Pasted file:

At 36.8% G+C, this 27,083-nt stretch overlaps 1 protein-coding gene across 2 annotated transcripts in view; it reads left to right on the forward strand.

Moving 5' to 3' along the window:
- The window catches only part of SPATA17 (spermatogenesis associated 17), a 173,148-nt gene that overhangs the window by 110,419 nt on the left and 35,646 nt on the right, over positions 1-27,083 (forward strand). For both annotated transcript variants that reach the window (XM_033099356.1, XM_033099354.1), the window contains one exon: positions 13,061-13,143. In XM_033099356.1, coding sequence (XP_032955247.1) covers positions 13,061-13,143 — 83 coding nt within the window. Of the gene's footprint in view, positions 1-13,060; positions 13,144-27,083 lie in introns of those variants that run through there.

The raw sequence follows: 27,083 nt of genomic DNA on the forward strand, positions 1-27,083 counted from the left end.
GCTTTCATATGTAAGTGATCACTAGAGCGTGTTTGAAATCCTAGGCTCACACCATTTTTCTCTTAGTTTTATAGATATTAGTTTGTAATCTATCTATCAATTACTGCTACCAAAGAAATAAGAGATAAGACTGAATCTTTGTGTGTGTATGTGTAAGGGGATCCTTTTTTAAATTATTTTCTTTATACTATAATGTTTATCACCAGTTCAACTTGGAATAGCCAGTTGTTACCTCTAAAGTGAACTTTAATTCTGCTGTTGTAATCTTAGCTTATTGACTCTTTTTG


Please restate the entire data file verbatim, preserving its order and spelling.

At 36.8% G+C, this 27,083-nt stretch overlaps 1 protein-coding gene across 2 annotated transcripts in view; it reads left to right on the forward strand.

Moving 5' to 3' along the window:
- The window catches only part of SPATA17 (spermatogenesis associated 17), a 173,148-nt gene that overhangs the window by 110,419 nt on the left and 35,646 nt on the right, over positions 1-27,083 (forward strand). For both annotated transcript variants that reach the window (XM_033099356.1, XM_033099354.1), the window contains one exon: positions 13,061-13,143. In XM_033099356.1, coding sequence (XP_032955247.1) covers positions 13,061-13,143 — 83 coding nt within the window. Of the gene's footprint in view, positions 1-13,060; positions 13,144-27,083 lie in introns of those variants that run through there.

The raw sequence follows: 27,083 nt of genomic DNA on the forward strand, positions 1-27,083 counted from the left end.
GCTTTCATATGTAAGTGATCACTAGAGCGTGTTTGAAATCCTAGGCTCACACCATTTTTCTCTTAGTTTTATAGATATTAGTTTGTAATCTATCTATCAATTACTGCTACCAAAGAAATAAGAGATAAGACTGAATCTTTGTGTGTGTATGTGTAAGGGGATCCTTTTTTAAATTATTTTCTTTATACTATAATGTTTATCACCAGTTCAACTTGGAATAGCCAGTTGTTACCTCTAAAGTGAACTTTAATTCTGCTGTTGTAATCTTAGCTTATTGACTCTTTTTG